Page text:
The book contains very little original material, but reviews a fair amount of forgotten results that point to new lines of enquiry. Concepts such as quaternions, Bessel functions, Lie groups, Hamilton-Jacobi theory, solitons, Rydberg atoms, spherical waves and others, not commonly emphasized in chemical discussion, acquire new importance. To prepare the ground, the... [Pg.559]

An obvious approach to the problem was to re-examine the theories of mechanics that failed to predict the observed frequencies and bring them into line with observation. It is therefore not surprising to find that both new theories were modified versions of classical Hamilton-Jacobi theory, adapted so as to incorporate the newly discovered quantum features of atomic spectra. To understand the type of reasoning that produced the quantum theory, it is necessary to make a short excursion into classical HJ theory. Some readers may prefer to skip this section on first reading. For an in-depth discussion more enthusiastic readers are referred to the authoritative text of Goldstein... [Pg.74]

The asymptotic velocity depends explicitly on the shape of the initial conditions, if they do not have compact support. An adaptation of the Hamilton-Jacobi theory from classical mechanics is a usefiil technique to deal with this problem in a very general way, see below. The prototypical example of a concave reaction term is the KPP or logistic term F p) = rp — p). Equation (4.13) implies that v = 2 /rD. Examples for convex reaction functions typically occur in combustion theory, where F p) = — p) is referred to as the Arrhenius reaction term, or F p) =... [Pg.128]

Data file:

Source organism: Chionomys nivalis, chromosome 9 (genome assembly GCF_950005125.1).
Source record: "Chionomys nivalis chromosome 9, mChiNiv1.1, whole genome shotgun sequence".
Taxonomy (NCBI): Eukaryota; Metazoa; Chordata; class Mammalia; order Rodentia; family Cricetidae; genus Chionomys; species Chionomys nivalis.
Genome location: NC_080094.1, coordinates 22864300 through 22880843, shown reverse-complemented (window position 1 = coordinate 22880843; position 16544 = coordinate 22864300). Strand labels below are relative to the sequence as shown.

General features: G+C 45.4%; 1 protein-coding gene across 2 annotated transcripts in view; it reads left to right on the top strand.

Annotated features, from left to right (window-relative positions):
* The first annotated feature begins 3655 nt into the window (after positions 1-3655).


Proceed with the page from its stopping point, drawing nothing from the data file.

The fact that an infinity of front velocities occurs for pulled fronts gives rise to the problem of velocity selection. In this section we present two methods to tackle this problem. The first method employs the Hamilton-Jacobi theory to analyze the dynamics of the front position. It is equivalent to the marginal stability analysis (MSA) [448] and applies only to pulled fronts propagating into unstable states. However, in contrast to the MSA method, the Hamilton-Jacobi approach can also deal with pulled fronts propagating in heterogeneous media, see Chap. 6. The second method is a variational principle that works both for pulled and pushed fronts propagating into unstable states as well as for those propagating into metastable states. This principle can deal with the problem of velocity selection, if it is possible to find the proper trial function. Otherwise, it provides only lower and upper bounds for the front velocity. [Pg.132]

Crehuet R (2005) The reaction path intrinsic reaction coordinate method and the Hamilton Jacobi theory. J Chem Phys 122 234105... [Pg.372]

Although we shall not deal with Hamilton-Jacobi theory here, the concept of a set of constants of the motion is vital to an understanding of the issue of intramolecular energy flow and statistical vs nonstatistical behavior. In essence, the number of global constants of the motion provides a method for grouping systems into general categories. [Pg.127]